While under the Biden administration deportations in general, and of Haitian refugees in particular, have increased due to the use and abuse of the Trump-era policy, Title 42; this is not the first time this has happened. In the early 1980s, the Immigration and Naturalization Service under the Reagan administration established a policy towards Haitian refugees of accelerated deportation: detention in prison-like facilities and interdiction at sea. This blatant disrespect of the legal rights of refugees has recently prompted the United Nations to warn Washington that these deportations may be a violation of international law, which it is, but that has never stopped the US in the past and is unlikely to alter its trajectory for the foreseeable future.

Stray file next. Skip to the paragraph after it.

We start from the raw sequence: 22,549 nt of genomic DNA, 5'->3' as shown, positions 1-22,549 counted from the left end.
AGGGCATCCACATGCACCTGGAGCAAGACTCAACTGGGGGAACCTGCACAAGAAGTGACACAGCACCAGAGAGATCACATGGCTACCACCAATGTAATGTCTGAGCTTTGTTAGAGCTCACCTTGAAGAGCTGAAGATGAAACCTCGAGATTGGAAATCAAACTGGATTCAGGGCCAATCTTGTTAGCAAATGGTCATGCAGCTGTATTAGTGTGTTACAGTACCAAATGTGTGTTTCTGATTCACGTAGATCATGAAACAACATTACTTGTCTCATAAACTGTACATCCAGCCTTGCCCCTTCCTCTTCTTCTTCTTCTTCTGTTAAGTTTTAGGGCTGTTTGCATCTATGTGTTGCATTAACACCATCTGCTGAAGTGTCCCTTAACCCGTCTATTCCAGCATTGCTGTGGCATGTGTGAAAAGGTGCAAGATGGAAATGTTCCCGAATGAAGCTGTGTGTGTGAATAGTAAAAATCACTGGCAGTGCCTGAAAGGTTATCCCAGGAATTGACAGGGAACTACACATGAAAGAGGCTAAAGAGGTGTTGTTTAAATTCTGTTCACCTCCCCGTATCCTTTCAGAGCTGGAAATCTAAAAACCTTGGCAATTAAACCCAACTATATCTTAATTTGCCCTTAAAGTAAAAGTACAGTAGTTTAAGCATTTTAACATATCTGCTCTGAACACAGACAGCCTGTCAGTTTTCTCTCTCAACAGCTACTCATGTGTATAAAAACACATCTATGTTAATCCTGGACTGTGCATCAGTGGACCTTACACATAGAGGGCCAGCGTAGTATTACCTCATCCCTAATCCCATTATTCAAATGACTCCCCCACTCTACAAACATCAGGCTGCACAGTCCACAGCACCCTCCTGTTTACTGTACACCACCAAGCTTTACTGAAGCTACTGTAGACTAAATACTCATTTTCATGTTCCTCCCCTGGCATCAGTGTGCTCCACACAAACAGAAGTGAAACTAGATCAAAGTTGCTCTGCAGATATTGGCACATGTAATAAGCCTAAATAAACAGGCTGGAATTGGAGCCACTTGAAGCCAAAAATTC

US Special Envoy for Haiti, Ambassador Daniel Foote, denounced the Biden administration’s policies in his resignation letter on Sept. 22. Tired of his suggestions being ignored, he offered one last recommendation, stating, “what our Haitian friends really want, and need, is the opportunity to chart their own course, without international puppeteering and favored candidates but with genuine support for that course. I do not believe that Haiti can enjoy stability until her citizens have the dignity of choosing their own leaders fairly and acceptably.”